Term Paper: Gender as a Cultural Construction

Pages: 5 (1274 words)  ·  Bibliography Sources: 1+  ·  Level: Master's  ·  Topic: Anthropology  ·  Buy This Paper

¶ … subculture is one that can be used in explaining and deconstructing various behaviors, habits and social groupings that we see in everyday life. The concept of subculture is broadly defined in literature as a cultural group that exists within a larger culture and comprises of people having interests and beliefs at variance with the ones of the larger culture.In other words, subculture could be regarded as a subdivision of a larger national or global culture (Herzog, Mitchell & Soccio,1999). Subculture therefore refers to social groups that are organized around shared/common practices and interests. The term has often been used in positioning certain specific social groups as well as the study of such kinds of groups. In this paper, we compare and contrast and analyze the works of Geertz (2000) and Hebrige (1979) on the concept of subculture.

A brief overview of the concept

Before we compare and contrast and analyze the works of Geertz (2000) and Hebrige (1979) on the concept of subculture, it is critical to note that the concept of subculture is usually used to designate a relatively transient group which is studied apart from their domestic, private and familial settings. There is however, a great emphasis on informal, voluntary and highly organic affiliations that are formed either in the mainly unregulated public space of our streets or on the contrary, within as well as against the rather disciplinary structures of enforced institutionalization. The concepts of subculture are, general considered to be groups that deviate from the norms of the dominant culture (Jandt,2009). This category comprises of people who are defined by their age, taste, sexuality, economic status, gender as well as race. The concept of subculture is usually positioned in a social frame. Analytically, it is positioned as a subordinate, disenfranchised, subterranean and subaltern group. Subcultures are therefore often distinguished as oppositional, countercultural and alternative.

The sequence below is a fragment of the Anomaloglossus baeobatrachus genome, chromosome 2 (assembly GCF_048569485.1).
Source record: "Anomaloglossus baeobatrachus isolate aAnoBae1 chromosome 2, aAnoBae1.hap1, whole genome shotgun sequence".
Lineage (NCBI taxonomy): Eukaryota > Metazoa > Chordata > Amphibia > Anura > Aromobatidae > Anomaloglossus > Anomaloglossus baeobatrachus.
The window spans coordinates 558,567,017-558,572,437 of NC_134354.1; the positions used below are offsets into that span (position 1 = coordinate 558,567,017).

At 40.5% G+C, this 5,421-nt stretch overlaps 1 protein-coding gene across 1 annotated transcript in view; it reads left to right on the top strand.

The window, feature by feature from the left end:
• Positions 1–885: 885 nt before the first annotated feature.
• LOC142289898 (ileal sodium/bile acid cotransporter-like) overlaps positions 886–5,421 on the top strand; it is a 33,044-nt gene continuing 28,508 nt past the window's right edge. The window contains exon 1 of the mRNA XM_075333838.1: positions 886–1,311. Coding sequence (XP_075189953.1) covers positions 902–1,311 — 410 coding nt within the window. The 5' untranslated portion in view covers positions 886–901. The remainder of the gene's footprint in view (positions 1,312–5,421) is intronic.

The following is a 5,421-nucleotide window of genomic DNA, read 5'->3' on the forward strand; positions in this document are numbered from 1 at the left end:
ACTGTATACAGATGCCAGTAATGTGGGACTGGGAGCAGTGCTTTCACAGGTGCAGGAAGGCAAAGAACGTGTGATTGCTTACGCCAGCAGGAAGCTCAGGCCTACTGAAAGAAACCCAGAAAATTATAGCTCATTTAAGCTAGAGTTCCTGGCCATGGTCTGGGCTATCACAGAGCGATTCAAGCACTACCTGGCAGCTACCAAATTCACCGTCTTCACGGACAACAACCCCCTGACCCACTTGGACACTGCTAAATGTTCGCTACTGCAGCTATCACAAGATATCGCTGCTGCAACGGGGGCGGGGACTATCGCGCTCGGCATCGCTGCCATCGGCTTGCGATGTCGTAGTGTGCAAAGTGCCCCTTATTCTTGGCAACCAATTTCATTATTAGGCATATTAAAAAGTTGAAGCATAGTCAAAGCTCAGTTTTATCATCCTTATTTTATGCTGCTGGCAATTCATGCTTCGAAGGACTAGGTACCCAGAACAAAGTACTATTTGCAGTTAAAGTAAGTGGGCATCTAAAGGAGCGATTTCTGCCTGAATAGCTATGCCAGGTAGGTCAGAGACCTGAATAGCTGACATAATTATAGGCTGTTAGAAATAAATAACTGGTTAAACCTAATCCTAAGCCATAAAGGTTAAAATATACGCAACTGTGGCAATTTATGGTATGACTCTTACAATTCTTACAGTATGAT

Geertz (2000) perspective on subculture

According to Geertz (2000), the concept of subculture affects our day-to-day perception of things. In other words, what is commonly refereed to as 'common sense' is a social construction. In other words, common sense is a subculture.

A summary and analysis of Geertz's (2000) work on subculture

The work of Geertz (2000) on common sense as a subculture starts by presenting the way anthropologists view the concept of subculture. He uses imagery and metaphors to describe how anthropologists view culture as an old city with suburbs and connections. Subculture is therefore noted to be one of its recent mutations. The concepts of modernity, primitives and superstitions are what shape common sense. He went ahead and noted how the concepts of modernity, primitives and superstitions have shaped the concept of common sense, colloquial and culture (p.75). His work investigated why considering common sense as an organized body of thought as opposed to what every Tom, Dick and Harry knows is important. He noted that the basic tenets of 'common sense' are anchored on the immediate deliverance of one's experience.He noted that the application and exercise of common sense involves more than using one's ears and eyes.It instead involves keeping both eyes and ears open and using them intelligently, judiciously, reflectively, perceptively and attempting to be in a position to cope with everyday life problems. Geertz (2000) noted that the concept of common sense has a strong root in sexuality and role playing as dictated by our society. Males and females are expected to behave in certain specific ways and do or complete certain specific roles in our society. Going against these means one is not using their common sense. He presented this view by way of examples. For instance, he noted that Americans and the Pokot (a tribe in East Africa) never regard intersexual highly. They also do not shun it but rather regard it as some for of a simple error.


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Gender as a Cultural Construction.  (2012, December 18).  Retrieved July 17, 2019, from https://www.essaytown.com/subjects/paper/gender-cultural-construction/7969596

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"Gender as a Cultural Construction."  18 December 2012.  Web.  17 July 2019. <https://www.essaytown.com/subjects/paper/gender-cultural-construction/7969596>.

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"Gender as a Cultural Construction."  Essaytown.com.  December 18, 2012.  Accessed July 17, 2019.